You may find a frozen or broken bleeder screw that is stuck or snaps off when trying to bleed the brakes. Dissimilar metals tend to corrode and fuse together, and a steel bleeder screw and an aluminum brake caliper is one reason rust is able to bind these together so easily. Fortunately there are a few methods you can try to remove it that we cover in this article and video.
How to Remove a Broken Bleeder Screw
If the bleeder screw is broken and unable to be removed, you will need to replace the entire caliper. You can’t bleed the brakes if you can’t loosen the screw, and if you can’t bleed the brakes you aren’t going to be able to stop safely. This makes the brake caliper defective and means you’ll need a new one.
If the screw is just stuck, here are three methods you can try to remove it so it doesn’t break and snap off.
How to remove a stuck or frozen brake bleeder screw
- Clean the Area with a Wire Brush, Spray Rust Penetrant, Tap the Side of the Caliper with a Hammer, and Loosen and Tighten the Bolt
Thoroughly clean the bolt with a wire brush, removing as much debris and rust as possible. At the least, this will give you less rust and contaminants to loosen and clear.
Once the rust and corrosion is clear, apply rust penetrant. Many different kinds exist to help loosen these parts, and it’s a go-to method for many frozen parts.
You can try to tap the edge of the brake caliper with a hammer to rattle and loosen the corrosion. Don’t use a large hammer and don’t swing too hard to not damage the caliper by cracking or breaking the aluminum. A standard claw hammer will work just fine, and lightly tap it about 20 times to try and loosen the bolt.
Then loosen the bolt with a ratchet or smaller breaker bar. A ratchet will work fine but a smaller breaker bar also works great. Try to crack the screw loose, even just a little. Then tighten it up a little. Keep loosening and tightening the bolt, and try to get the screw to crack loose. If it moves, take your time and apply more oil as needed. This should help clear and loosen the rust and corrosion that is binding the screw to the caliper.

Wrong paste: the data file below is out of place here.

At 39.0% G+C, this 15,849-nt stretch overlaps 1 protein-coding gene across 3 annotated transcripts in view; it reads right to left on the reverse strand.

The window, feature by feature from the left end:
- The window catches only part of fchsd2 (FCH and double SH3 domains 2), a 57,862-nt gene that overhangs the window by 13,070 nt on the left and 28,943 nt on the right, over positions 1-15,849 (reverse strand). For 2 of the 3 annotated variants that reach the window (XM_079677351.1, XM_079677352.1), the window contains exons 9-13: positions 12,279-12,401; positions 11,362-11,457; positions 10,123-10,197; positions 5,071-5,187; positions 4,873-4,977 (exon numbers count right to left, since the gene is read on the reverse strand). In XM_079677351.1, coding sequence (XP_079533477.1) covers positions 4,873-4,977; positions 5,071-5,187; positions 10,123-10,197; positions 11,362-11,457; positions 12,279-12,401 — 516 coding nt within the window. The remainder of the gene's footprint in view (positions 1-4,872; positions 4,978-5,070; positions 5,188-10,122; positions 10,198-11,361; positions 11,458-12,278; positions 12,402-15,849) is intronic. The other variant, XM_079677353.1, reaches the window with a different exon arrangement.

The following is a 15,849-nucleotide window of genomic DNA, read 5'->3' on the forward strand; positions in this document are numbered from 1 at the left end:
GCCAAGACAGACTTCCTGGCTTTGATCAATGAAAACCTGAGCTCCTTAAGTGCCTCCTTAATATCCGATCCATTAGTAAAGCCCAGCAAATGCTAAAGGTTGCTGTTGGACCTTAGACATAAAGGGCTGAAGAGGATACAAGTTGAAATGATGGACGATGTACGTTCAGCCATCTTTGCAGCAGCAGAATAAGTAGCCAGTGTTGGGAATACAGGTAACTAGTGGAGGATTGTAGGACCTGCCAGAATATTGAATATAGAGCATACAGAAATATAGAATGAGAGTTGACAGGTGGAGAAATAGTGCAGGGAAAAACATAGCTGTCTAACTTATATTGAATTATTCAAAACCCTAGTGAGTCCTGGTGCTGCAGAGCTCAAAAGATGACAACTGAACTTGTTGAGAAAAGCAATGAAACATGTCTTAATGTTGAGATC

- Remove the Bolt with an Air Hammer
An air hammer will act like an impact tool but give you more control. An impact tool will twist upon contact, which can strip or break the bleeder valve, but an air hammer will send a steady vibration to hopefully crack and loosen the corrosion to break the bolt free. Then you can attach a wrench to the bit at the same time to start rotating it at your own pace.
Wear safety glasses and hearing protection, and use an impact socket when using impact tools. If you use a chrome socket, it can break and shatter. A rounded bolt removal socket can help with this also. Its design will cut into the edges of the bolt to help grip and turn it. You may need to tap the socket on with a hammer.
- Heat the Area with a Blow Torch, and Loosen the Screw with Vise Grips and a Hammer
If you used any rust penetrant, wipe it off with a cloth and any other grease or oil in the area. Since the brake caliper is made of aluminum, has rubber boots, and brake fluid inside, you don’t want to use too much heat, but heat can loosen the bolt. Heat the base where the threads go into the caliper. This will expand the opening and reduce tension on the threads. Do not heat the actual screw. Heating the bolt directly will cause it to stick tighter. Heat this area for some time, around a minute.
This next step may work with or without head applied. Clip vise grips to the screw tightly and tap the end of the handle with a hammer to loosen the bolt. Try removing the bolt with a socket and ratchet again, but be careful because the caliper will be hot. Heat the caliper more if needed.
What to Do If You Removed the Broken Bleeder Valve
If you removed the bleeder screw, install a new one. If you can’t remove it, you’ll need to replace the entire caliper.
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